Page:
The Arsenale provides an intriguing long walk through huge and wonderful buildings with many interesting artists of all ages and working in many mediums, and some collaborations and community projects.  Indigenous artists and African countries are quite well represented.

from Emissaries by Lisa Reihana

The centrepiece of New Zealand artist Lisa Reihana’s Emissaries is a huge screen panorama of the arrival of Captain Cook in the Pacific.  Lisa’s In Pursuit of Venus was described as the best artwork in Venice by the Sunday Times critic and a “witty mix of live action and cunning special effects” that unfolds “in a riveting animated sequence”.

In the latest Artlink magazine Nicholas Thomas writes here about Lisa Reihana and how her work is an animated digital recreation of a giant French wallpaper, Les Sauvages de la Pacifique.  This wallpaper was printed in 1804-6 and was a romanticised imagining of Oceania.

Some critics have been unkind about Damien Hirst’s 50 million pound effort Treasures from the Wreck of the Unbelievable with extraordinary supposed “salvaged” treasures from the monumental to the exquisitely tiny and precious. These are exhibited throughout Punta Della Dogana and Palazzo Grassi, two superb Venetian buildings owned by François Pinault.  Hirst’s colossal and menacing bronze Demon – 18 metres high and up to the third floor in the forecourt of the Palazzo Grassi, is unforgettable.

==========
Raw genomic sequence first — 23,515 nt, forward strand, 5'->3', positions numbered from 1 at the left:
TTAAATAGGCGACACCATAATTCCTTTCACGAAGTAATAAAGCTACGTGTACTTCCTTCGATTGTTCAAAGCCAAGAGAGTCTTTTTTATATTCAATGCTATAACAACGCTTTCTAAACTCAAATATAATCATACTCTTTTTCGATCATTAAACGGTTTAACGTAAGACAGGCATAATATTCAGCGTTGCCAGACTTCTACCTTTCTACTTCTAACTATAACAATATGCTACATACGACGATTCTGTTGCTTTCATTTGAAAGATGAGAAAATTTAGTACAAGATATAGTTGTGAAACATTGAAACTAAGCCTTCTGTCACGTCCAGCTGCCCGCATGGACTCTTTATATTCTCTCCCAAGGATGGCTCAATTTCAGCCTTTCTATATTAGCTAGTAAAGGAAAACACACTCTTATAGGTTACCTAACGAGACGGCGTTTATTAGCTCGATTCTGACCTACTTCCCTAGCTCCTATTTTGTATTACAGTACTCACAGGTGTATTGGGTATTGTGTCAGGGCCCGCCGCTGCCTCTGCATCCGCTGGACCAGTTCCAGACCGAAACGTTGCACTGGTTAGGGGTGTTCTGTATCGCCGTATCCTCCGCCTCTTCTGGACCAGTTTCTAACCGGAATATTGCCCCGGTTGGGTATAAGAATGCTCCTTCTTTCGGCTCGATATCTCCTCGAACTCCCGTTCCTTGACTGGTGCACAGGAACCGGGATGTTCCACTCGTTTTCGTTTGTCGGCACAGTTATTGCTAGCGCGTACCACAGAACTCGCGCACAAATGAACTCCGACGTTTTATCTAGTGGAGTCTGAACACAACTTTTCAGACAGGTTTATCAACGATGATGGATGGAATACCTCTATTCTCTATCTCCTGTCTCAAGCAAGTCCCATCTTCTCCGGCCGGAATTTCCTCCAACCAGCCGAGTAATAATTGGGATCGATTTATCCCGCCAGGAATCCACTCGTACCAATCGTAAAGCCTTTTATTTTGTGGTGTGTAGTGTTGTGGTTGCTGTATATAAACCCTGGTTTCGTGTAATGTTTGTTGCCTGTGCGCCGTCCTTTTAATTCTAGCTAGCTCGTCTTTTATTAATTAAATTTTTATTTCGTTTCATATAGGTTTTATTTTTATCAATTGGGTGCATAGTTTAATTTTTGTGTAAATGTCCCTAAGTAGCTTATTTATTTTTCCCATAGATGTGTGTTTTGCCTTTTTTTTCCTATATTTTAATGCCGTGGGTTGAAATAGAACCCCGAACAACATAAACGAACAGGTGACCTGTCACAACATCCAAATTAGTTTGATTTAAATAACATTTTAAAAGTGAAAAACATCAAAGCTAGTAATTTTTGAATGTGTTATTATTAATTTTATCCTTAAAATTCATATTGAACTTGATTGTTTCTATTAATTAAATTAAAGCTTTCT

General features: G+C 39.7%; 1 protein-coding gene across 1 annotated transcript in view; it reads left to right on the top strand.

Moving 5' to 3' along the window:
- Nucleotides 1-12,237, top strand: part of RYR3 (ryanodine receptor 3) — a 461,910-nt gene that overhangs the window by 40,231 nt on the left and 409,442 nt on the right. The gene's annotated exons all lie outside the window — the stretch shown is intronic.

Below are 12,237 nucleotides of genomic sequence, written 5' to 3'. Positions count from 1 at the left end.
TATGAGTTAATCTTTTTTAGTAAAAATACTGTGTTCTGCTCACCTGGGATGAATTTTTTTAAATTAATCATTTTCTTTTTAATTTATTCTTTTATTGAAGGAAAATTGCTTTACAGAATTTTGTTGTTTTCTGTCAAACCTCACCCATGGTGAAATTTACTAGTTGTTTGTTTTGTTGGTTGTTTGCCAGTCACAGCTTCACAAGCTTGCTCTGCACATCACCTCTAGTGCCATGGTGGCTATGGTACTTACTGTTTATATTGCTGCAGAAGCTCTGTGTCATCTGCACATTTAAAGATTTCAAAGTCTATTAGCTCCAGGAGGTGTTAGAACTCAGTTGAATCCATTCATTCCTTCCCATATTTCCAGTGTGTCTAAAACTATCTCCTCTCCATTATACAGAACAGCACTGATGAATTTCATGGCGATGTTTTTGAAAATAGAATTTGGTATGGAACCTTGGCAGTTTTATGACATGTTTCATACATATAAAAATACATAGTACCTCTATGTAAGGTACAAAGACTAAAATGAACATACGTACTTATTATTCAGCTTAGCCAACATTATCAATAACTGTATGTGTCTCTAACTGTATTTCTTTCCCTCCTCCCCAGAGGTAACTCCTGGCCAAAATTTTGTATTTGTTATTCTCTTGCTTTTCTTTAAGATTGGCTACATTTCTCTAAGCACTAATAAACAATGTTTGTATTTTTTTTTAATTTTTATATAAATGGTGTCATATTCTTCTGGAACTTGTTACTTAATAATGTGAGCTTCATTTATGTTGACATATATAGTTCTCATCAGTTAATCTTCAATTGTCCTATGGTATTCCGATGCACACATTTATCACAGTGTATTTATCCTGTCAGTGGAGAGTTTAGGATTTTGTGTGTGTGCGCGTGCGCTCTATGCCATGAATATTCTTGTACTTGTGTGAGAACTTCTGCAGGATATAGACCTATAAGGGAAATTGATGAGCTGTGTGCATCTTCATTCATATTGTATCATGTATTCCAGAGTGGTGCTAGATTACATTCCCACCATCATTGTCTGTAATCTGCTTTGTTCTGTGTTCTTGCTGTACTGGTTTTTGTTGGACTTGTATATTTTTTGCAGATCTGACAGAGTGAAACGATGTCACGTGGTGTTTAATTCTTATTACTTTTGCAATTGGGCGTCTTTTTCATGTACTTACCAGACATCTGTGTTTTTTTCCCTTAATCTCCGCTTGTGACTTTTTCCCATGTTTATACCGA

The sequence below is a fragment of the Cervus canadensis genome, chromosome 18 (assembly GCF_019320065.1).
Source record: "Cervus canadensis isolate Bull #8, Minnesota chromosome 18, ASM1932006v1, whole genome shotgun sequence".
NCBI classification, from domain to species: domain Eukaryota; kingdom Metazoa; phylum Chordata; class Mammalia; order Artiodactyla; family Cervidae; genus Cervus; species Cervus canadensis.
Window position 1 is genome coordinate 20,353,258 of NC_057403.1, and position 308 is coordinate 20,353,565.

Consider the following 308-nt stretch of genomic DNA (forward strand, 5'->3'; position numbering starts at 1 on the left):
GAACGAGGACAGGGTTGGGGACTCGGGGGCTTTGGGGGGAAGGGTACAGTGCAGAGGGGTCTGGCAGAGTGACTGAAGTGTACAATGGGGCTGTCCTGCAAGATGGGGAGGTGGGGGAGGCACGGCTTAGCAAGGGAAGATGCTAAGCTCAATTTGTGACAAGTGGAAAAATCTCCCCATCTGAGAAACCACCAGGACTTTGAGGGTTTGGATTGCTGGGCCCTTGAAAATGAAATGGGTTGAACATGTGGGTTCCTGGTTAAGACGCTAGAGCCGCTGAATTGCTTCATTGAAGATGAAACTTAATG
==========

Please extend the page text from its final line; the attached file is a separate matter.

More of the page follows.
Demon by Damien Hirst. Image sourced from Culto.latercera.com.

Other excellent exhibitions are scattered through the city and some people have come to Venice especially to see Philip Guston and The Poet’s exhibition which is at Gallerie dell’ Accademia di Venezia until 3 September 2017.

Lorenzo Quinn - Biennale site - big hands

Lorenzo Quinn, Venice Biennale. Image sourced from The Telegraph.

20 million tourists visit Venice each year and Venetians don’t think they can absorb any more. Opposition to giant cruise liners is growing as they disgorge thousands of daytrippers that do not necessarily contribute to the economy, and the ships damage the lagoon.

Lake Como May 2017, Ace Bourke

I finally visited Lake Como and it was as lovely as I imagined. It was wonderful being in Europe again and spending time in beautiful cities, and leisurely visiting art galleries and museums with friends. I loved reading the newspapers which were full of the French and British elections and then unfortunately the terror attacks. Despite the tensions and political upheavals, people overall seemed to be primarily enjoying summer. With heightened security concerns, long queues at airports were understandable but seemingly interminable.